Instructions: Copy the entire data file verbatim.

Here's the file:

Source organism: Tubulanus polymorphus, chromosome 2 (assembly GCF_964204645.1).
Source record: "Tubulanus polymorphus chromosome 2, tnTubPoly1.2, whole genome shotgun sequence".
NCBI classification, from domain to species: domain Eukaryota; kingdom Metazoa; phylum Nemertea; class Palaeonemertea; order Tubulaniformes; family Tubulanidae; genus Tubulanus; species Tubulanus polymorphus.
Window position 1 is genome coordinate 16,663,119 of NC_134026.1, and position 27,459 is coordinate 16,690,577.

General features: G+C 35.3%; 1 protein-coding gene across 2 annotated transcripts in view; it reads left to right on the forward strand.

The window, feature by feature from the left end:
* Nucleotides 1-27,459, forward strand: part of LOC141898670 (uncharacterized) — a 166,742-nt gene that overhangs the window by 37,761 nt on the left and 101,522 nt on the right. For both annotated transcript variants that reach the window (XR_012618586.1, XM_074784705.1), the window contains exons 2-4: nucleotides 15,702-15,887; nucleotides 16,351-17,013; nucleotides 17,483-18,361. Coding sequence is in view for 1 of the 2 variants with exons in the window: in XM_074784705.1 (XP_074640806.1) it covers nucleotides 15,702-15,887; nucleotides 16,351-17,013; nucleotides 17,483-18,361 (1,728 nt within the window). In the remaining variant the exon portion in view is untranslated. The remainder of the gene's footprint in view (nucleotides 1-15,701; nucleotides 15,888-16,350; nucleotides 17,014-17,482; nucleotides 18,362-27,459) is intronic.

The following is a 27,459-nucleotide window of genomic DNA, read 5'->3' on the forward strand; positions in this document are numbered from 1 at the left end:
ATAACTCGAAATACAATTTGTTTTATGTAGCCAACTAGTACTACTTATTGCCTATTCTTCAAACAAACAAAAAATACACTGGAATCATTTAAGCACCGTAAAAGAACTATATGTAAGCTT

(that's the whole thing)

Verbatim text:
Source organism: Tubulanus polymorphus, chromosome 2 (assembly GCF_964204645.1).
Source record: "Tubulanus polymorphus chromosome 2, tnTubPoly1.2, whole genome shotgun sequence".
NCBI classification, from domain to species: domain Eukaryota; kingdom Metazoa; phylum Nemertea; class Palaeonemertea; order Tubulaniformes; family Tubulanidae; genus Tubulanus; species Tubulanus polymorphus.
Window position 1 is genome coordinate 16,663,119 of NC_134026.1, and position 27,459 is coordinate 16,690,577.

General features: G+C 35.3%; 1 protein-coding gene across 2 annotated transcripts in view; it reads left to right on the forward strand.

The window, feature by feature from the left end:
* Nucleotides 1-27,459, forward strand: part of LOC141898670 (uncharacterized) — a 166,742-nt gene that overhangs the window by 37,761 nt on the left and 101,522 nt on the right. For both annotated transcript variants that reach the window (XR_012618586.1, XM_074784705.1), the window contains exons 2-4: nucleotides 15,702-15,887; nucleotides 16,351-17,013; nucleotides 17,483-18,361. Coding sequence is in view for 1 of the 2 variants with exons in the window: in XM_074784705.1 (XP_074640806.1) it covers nucleotides 15,702-15,887; nucleotides 16,351-17,013; nucleotides 17,483-18,361 (1,728 nt within the window). In the remaining variant the exon portion in view is untranslated. The remainder of the gene's footprint in view (nucleotides 1-15,701; nucleotides 15,888-16,350; nucleotides 17,014-17,482; nucleotides 18,362-27,459) is intronic.

The following is a 27,459-nucleotide window of genomic DNA, read 5'->3' on the forward strand; positions in this document are numbered from 1 at the left end:
ATAACTCGAAATACAATTTGTTTTATGTAGCCAACTAGTACTACTTATTGCCTATTCTTCAAACAAACAAAAAATACACTGGAATCATTTAAGCACCGTAAAAGAACTATATGTAAGCTT